Air connectivity is also good, meaning that 92% of these visitors to Northern Ireland came direct in 2013. In 2013 Great Britain residents took 2.1 million overnight trips in Northern Ireland which compares to 4.7 million overnight trips in Republic of Ireland. The average stay for a British holidaymaker on the island of Ireland is for 3 to 5 nights with longer holidays taken in July and August. British visitors are more likely to visit one destination at a time and they spend the highest proportion of their budget on food and drink.
Ease of access is seen as a particular advantage to travelling here from Britain with short air trips and the ability to bring the car. Language and currency add to the simplicity of a holiday in Northern Ireland for British visitors who tend to come primarily for relaxation and are less likely to engage in historical or cultural activities than tourists from other parts of Europe or North America. Connections with local people are often cited as being important to British visitors who seek an authentic experience that goes beyond the average tourism itinerary.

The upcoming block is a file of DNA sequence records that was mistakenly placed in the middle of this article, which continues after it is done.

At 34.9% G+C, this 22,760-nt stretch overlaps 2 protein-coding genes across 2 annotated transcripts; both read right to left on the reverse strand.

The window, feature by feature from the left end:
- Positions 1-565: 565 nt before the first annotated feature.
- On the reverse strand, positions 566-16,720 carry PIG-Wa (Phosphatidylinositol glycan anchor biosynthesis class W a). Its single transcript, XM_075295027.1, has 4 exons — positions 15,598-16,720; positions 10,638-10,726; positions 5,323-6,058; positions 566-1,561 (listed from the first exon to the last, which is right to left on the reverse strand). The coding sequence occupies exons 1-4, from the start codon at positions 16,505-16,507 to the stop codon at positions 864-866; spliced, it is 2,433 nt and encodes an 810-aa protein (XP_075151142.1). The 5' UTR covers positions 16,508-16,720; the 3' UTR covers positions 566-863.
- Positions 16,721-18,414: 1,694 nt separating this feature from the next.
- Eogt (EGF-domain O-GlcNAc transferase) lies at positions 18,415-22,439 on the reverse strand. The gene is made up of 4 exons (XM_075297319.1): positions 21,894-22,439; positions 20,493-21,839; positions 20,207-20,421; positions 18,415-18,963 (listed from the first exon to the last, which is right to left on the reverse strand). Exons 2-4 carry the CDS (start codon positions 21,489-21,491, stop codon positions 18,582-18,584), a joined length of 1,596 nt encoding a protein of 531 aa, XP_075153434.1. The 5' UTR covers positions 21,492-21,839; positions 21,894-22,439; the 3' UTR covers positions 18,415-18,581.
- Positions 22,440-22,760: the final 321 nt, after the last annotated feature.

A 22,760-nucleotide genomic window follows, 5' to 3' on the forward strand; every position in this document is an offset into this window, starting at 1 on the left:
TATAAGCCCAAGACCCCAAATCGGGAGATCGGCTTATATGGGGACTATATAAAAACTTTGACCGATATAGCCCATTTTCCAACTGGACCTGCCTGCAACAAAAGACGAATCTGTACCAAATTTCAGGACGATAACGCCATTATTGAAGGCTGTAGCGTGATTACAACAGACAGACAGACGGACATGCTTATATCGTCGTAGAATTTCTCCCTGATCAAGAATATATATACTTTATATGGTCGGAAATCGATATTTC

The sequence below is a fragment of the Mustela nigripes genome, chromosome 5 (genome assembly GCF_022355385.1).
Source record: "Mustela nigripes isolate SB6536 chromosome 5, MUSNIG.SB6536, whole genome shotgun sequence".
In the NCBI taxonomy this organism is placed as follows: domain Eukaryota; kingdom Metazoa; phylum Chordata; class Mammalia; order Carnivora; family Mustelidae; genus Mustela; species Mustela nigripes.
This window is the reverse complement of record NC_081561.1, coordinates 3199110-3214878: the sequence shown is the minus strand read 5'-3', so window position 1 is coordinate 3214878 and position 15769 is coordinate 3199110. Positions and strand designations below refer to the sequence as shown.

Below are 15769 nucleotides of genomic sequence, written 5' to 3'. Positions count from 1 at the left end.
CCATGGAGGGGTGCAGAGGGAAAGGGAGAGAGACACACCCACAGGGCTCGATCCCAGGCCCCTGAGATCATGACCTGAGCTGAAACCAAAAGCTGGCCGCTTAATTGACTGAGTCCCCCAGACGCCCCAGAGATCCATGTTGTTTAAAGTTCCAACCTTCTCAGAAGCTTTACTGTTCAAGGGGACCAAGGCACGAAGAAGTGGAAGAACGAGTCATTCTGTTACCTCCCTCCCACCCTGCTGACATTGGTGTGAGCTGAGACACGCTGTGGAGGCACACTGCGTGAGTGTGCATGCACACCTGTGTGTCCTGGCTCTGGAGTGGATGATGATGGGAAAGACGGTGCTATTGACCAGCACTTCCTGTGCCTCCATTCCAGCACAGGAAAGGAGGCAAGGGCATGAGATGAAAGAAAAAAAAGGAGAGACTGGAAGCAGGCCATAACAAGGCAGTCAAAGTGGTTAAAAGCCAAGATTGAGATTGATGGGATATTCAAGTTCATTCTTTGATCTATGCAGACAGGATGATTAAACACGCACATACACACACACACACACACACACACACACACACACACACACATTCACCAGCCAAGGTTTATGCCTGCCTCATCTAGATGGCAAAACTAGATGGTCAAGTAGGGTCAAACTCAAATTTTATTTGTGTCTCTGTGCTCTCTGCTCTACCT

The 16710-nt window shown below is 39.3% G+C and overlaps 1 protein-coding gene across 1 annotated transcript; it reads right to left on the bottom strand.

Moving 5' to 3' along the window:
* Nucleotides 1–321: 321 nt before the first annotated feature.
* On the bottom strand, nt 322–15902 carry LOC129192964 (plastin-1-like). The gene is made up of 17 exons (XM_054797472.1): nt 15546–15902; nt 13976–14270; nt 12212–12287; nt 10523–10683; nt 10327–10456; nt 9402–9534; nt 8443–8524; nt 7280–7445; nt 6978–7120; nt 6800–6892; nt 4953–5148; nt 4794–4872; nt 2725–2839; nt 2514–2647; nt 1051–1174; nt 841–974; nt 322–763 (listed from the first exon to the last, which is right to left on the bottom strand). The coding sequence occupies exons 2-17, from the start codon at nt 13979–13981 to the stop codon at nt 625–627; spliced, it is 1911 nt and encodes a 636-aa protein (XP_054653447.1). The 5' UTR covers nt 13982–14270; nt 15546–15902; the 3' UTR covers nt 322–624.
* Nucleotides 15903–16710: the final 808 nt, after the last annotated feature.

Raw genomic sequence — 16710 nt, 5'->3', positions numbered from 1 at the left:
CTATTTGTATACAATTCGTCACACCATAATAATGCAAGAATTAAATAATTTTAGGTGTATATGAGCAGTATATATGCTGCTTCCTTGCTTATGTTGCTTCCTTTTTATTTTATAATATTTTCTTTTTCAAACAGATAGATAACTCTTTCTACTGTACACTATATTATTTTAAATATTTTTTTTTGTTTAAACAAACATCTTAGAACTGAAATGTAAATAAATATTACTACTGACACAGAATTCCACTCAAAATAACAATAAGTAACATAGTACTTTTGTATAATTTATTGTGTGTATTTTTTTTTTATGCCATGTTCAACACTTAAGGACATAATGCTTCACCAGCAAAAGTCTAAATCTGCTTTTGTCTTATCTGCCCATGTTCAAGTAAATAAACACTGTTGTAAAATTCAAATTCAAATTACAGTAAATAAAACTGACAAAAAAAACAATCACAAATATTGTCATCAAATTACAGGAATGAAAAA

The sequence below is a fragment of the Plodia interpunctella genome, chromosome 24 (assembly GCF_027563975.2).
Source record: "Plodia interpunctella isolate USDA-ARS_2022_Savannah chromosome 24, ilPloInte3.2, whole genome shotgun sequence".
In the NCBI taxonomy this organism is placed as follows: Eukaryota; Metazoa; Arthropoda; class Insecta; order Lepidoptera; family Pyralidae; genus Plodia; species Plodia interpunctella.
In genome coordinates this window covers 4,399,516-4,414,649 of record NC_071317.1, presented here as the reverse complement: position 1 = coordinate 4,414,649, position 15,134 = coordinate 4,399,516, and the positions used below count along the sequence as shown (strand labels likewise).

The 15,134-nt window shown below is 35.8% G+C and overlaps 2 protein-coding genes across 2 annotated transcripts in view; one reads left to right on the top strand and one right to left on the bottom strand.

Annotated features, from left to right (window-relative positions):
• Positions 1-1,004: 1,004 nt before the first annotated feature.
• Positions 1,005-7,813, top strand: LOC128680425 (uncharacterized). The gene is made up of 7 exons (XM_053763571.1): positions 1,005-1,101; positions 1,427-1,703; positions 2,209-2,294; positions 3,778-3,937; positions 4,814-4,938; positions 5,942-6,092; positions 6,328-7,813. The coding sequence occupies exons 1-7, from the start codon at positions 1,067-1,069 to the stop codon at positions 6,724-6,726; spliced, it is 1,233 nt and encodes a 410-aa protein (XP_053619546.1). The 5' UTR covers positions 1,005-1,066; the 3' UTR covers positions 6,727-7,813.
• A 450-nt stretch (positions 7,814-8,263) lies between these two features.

Northern Ireland’s main competition in the Great Britain short break market are comparable destinations within Great Britain and Republic of Ireland, and also cities such as Amsterdam for city breaks. Scotland is seen as best for scenery and exploration, Devon and Cornwall for families, and the Lake District for peace and quiet. The challenge is to make British holidaymakers aware of the benefits of choosing a break in Northern Ireland over the competition. This will require tourism businesses to emphasise the region’s strengths especially convenience, uniqueness, warmth of welcome and the big tourist attractions of the Giant’s Causeway and Titanic Belfast.
Growing the GB market
Northern Ireland needs to appeal to the key Great Britain market segments (defined in detail on pages 36 - 41) with relevant and targeted tourism propositions that are tailored to the interests, needs and motivations of the Great Britain visitor and which give them a fresh perspective on Northern Ireland, value for money and reasons to remember and talk about their trip. This can be done successfully by building tourism offerings around ‘must see and must do’ hero experiences, a process that will require collaboration across the industry and the development of offers that the Great Britain consumer can choose and buy easily. Research has identified three ‘best prospect’ segments for Northern Ireland from the Great Britain market – Social Energisers, Culturally Curious and Great Escapers, which are described overleaf.
Top destinations for the GB traveller:
9. Island of Ireland
What accommodation do they use?
Friends and relatives 26%
How do they travel?
80% get here by plane
20% hire a car when here
20% bring a car
Have they visited before?
Will they return?